yup, i think i'll be heading that wayhttp://techgage.com/article/thermalt...lar_750w_psu/1
think i will be going with the 750W tooThermaltake Toughpower Modular 750W PSU Bookmark With del.icio.us Digg This Article Search With Technorati Print This Article Date:
October 4, 2006Author(s):
Power, we all need it, we all crave it and it's a part of life. Today I'm looking at an item that'll have you sounding like He-Man: "I have the power!" And you won't be wrong.Introduction
-- Select Page -- Page 1: Introduction Page 2: Closer Look Page 3: Testing, Conclusion
Thermaltake. That word is enough to make power supply purists cringe. The reason being that Thermaltake had more than a few questionable PSU's come out of it's doors over the past few years. Happily it appears that they've seen the folly of turning out questionable power supplies and have decided to turn their PSU image 180 degrees.
Enter the Toughpower line. While their old lines were made by a whole host of OEM's the Toughpower line is made by Channelwell also known as CWT. If that name means nothing to you they're the folks that did the OEM work for the likes of Antec. Antec has taken a bit of a black eye lately but it's not the fault of CWT, no instead it falls on the caps that were chosen for the PSU's used to build those units.
The caps (capacitors) in question were made by Fuhjyyu. For the topless pics we'll see if the Toughpower uses those or if that particular curse is broken.
Let's take a look and see what Thermaltake has to say about the Toughpower 750:
- Complies with ATX 12V 2.2 & EPS 12V version
- Modularized Cable Management to eliminate clutter and improve airflow inside the case
- SLI, Cross-Fire, and Dual Core CPU ready
- Next generation four +12V rails(12V1, 12V2, 12V3, 12V4) supports high-end graphic card and PC system (combined loading of 60A)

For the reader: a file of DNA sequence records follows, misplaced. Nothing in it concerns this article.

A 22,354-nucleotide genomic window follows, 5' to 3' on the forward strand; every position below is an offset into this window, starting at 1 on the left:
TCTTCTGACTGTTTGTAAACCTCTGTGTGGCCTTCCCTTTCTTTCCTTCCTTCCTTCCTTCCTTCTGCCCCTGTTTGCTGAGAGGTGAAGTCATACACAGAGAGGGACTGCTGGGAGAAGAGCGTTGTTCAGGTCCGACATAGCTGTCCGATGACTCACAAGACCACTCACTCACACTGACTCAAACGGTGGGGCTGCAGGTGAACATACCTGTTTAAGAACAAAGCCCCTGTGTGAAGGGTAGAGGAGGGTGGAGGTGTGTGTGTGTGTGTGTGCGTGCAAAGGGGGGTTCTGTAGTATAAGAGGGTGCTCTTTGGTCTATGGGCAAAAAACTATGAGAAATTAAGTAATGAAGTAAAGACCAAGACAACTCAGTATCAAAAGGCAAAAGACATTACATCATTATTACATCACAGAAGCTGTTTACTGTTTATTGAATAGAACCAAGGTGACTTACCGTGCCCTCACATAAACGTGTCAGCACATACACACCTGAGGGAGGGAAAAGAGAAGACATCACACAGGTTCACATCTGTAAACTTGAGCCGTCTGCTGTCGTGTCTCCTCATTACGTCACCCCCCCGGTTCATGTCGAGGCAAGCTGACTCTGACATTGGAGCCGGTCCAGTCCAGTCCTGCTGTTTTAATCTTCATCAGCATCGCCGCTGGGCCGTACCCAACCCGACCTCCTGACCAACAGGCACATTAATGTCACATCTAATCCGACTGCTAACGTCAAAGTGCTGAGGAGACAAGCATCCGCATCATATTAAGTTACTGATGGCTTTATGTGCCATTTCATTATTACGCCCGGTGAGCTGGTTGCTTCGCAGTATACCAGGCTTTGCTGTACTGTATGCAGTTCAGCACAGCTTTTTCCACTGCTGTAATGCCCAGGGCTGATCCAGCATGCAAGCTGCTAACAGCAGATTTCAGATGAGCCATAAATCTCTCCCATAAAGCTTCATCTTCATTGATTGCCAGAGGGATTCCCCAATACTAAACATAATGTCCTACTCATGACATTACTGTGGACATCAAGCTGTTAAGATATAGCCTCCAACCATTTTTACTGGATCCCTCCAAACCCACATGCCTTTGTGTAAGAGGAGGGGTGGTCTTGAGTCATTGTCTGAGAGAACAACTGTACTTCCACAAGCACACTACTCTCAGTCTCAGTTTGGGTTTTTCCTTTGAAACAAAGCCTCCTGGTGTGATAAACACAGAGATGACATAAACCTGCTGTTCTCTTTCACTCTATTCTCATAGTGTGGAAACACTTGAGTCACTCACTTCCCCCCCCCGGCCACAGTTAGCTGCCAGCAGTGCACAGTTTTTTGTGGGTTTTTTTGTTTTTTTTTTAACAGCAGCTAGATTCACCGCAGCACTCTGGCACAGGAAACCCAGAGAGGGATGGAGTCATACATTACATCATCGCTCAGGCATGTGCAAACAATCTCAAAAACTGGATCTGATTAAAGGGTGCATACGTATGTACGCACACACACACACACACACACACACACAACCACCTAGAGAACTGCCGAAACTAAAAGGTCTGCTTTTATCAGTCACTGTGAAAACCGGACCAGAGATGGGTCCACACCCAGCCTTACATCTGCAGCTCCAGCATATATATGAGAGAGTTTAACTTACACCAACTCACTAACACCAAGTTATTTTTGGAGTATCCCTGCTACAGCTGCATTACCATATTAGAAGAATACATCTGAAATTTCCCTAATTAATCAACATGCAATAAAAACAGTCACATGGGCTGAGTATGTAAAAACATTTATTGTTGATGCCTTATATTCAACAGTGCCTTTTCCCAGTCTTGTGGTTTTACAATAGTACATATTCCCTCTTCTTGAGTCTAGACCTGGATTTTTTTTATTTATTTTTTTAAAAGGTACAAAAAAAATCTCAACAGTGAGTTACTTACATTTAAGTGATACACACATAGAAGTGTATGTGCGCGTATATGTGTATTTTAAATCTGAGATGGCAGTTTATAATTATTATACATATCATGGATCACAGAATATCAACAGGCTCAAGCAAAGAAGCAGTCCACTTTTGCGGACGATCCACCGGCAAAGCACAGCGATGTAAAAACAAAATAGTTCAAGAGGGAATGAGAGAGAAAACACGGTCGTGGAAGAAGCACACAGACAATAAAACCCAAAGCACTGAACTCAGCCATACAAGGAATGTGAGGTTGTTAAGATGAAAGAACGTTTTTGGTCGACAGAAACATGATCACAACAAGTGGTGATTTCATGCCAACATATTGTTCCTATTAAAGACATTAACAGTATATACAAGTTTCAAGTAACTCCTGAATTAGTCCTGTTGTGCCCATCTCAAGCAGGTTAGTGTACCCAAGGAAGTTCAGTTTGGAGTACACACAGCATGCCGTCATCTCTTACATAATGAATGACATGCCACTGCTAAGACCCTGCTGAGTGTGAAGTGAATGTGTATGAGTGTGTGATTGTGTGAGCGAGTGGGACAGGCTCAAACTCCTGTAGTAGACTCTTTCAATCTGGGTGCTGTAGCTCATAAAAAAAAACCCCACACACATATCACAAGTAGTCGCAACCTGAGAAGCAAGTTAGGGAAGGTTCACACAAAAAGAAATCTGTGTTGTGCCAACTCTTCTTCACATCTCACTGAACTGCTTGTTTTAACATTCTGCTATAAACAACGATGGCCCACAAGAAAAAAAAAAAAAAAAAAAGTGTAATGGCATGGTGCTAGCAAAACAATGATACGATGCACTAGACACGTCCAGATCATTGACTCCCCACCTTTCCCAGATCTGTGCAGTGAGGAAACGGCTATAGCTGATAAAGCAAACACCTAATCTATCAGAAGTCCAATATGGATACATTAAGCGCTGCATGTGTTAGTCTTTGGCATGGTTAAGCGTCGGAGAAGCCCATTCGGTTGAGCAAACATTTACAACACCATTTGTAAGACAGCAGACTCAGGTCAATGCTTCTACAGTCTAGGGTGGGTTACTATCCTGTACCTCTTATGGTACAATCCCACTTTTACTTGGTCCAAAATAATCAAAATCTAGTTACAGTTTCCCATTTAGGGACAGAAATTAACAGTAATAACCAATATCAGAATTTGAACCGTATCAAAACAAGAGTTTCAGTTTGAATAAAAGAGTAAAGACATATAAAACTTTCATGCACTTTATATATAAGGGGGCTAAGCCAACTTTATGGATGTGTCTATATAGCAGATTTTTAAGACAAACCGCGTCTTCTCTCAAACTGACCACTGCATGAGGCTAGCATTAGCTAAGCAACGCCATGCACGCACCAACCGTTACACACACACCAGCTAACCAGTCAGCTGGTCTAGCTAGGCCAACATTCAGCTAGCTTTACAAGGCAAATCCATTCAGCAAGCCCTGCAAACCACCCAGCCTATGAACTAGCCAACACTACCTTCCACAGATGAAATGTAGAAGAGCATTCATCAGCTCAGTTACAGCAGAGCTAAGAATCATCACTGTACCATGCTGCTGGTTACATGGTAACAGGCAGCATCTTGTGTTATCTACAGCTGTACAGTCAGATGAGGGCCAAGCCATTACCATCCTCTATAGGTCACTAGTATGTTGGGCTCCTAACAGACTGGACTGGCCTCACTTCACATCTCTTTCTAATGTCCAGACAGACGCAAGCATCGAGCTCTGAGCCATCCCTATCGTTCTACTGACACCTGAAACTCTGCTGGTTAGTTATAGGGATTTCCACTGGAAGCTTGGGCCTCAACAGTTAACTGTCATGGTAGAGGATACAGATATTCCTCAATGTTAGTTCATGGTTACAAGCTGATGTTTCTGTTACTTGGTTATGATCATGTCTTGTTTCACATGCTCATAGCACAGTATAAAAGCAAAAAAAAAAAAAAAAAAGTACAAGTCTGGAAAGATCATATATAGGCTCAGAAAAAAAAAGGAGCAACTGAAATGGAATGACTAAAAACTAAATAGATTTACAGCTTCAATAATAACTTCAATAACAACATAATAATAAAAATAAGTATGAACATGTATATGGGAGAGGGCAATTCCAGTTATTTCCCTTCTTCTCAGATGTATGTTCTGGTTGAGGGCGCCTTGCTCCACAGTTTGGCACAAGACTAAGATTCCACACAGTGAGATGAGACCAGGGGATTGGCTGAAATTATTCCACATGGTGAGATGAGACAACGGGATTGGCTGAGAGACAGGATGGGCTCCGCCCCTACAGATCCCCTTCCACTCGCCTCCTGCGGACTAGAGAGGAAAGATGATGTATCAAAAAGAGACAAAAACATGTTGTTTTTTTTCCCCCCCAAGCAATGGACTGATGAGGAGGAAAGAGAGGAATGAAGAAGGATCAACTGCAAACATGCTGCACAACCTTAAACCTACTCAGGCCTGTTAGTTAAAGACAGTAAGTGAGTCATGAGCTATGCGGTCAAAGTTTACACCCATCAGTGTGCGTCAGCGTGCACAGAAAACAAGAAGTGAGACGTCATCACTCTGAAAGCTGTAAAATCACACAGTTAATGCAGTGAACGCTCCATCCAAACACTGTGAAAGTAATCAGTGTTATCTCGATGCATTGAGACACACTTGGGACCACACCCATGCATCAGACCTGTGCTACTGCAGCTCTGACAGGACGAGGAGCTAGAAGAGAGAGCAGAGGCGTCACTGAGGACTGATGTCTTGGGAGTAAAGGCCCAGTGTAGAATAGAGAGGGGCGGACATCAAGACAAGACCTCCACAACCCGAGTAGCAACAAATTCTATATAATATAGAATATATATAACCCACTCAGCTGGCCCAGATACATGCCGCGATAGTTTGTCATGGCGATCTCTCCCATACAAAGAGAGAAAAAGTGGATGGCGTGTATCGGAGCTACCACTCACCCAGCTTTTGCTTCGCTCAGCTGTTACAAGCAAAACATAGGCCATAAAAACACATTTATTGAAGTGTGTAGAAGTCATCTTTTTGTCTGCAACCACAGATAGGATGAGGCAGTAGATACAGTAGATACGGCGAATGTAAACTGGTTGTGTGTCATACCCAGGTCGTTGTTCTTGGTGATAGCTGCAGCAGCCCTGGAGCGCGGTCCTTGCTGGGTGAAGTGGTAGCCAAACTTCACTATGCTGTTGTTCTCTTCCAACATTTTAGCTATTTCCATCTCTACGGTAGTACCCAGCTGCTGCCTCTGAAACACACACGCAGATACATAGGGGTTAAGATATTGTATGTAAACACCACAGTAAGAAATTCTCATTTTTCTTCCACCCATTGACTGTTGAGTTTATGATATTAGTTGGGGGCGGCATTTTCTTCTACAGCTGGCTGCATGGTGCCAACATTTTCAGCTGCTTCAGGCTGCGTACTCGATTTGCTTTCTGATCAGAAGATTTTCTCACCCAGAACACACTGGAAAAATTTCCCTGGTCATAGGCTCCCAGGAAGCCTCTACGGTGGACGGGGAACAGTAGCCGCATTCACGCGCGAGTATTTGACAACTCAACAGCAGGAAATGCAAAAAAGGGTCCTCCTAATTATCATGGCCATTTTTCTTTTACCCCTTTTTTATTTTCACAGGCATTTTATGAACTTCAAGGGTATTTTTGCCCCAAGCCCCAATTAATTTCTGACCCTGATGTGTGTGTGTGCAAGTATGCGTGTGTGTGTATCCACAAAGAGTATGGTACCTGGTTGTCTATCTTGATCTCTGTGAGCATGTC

- Independent Voltage Circuit: offers unflappable current delivery under heavy load and makes voltage output more stable
- Active Power Factor Correction (PF>0.99) and high efficiency (up to 85%)
- Extremely good voltage regulation (±3%): provides steady voltage for system
- Industrial grade components (capacitor, transformer, etc)
- High reliability: MTBF>120,000 hours
- Mirror effect housing and reliable 14cm ball-bearing fan
- Protections: Over Current, Over Voltage, and Short-Circuit protection
- Safety / EMI Approvals: CE, CB, TUV, FCC, UL, CUL, and BSMI certified
ATX Logic on-off additional power rocker switch
PFC (Power Factor Correction)
14 cm Fan
SPEED: 1900 RPM (±10%)
DIMENSION: 140 X 140 X 25 mm
AIR FLOW: 82 CFM
TEMP. AUTO CONTROL
16dB at 1300RPM
P. G. Signal
Over Voltage Protection Recycle AC to Reset
+5V 7.0 Vmax
+3.3V 4.5 Vmax
+12V 15.6 Vmax
100 VAC~240 VAC
Input Frequency Range
47 ~ 63 Hz
115VAC / 10A max.
230VAC / 5A max.
up to 85%
So far the specs look pretty impressive. The rail regulation is very tight at 3%, the advertised efficiency is quite impressive if it lives up to it. Another thing worth noting is active PFC. APFC makes your wall see the PSU as a resistive device with as close to a 1 ohm load as possible. This means that the VA (volts X amperes) is as close to the wattage consumed as possible. A side benefit is that UPS's like APFC over non PFC power supplies. The power factor correction circuitry deals better with square waves.
The packaging is colorful and shows the same features and specs that are listed on Thermaltake's site along with views of the PSU.
One thing I've found that's starting to show up more and more is the handle in the top of the box. What's up with that? It's under the shrink wrap so it's not much use in the store and after the PSU is installed you're likely going to toss the box so why bother? My observation aside, inside the box resides the bundled silicone PSU isolator and the manual along with the rest of the goodies.
Don't let the labeling on the boxes fool you, there's more than one screw included with the PSU.